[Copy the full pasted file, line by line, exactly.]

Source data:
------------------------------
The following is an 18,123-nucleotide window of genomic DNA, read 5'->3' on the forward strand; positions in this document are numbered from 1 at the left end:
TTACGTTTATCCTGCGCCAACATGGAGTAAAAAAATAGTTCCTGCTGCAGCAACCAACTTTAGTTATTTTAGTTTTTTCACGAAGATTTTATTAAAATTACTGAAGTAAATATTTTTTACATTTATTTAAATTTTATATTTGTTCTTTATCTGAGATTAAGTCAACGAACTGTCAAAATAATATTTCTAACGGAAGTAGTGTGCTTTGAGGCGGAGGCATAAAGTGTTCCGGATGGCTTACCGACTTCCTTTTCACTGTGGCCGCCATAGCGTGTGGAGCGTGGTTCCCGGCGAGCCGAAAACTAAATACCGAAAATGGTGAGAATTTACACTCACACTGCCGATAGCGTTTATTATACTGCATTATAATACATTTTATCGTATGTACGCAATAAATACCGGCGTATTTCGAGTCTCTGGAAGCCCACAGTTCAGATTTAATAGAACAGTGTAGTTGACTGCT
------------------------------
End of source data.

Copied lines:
The following is an 18,123-nucleotide window of genomic DNA, read 5'->3' on the forward strand; positions in this document are numbered from 1 at the left end:
TTACGTTTATCCTGCGCCAACATGGAGTAAAAAAATAGTTCCTGCTGCAGCAACCAACTTTAGTTATTTTAGTTTTTTCACGAAGATTTTATTAAAATTACTGAAGTAAATATTTTTTACATTTATTTAAATTTTATATTTGTTCTTTATCTGAGATTAAGTCAACGAACTGTCAAAATAATATTTCTAACGGAAGTAGTGTGCTTTGAGGCGGAGGCATAAAGTGTTCCGGATGGCTTACCGACTTCCTTTTCACTGTGGCCGCCATAGCGTGTGGAGCGTGGTTCCCGGCGAGCCGAAAACTAAATACCGAAAATGGTGAGAATTTACACTCACACTGCCGATAGCGTTTATTATACTGCATTATAATACATTTTATCGTATGTACGCAATAAATACCGGCGTATTTCGAGTCTCTGGAAGCCCACAGTTCAGATTTAATAGAACAGTGTAGTTGACTGCT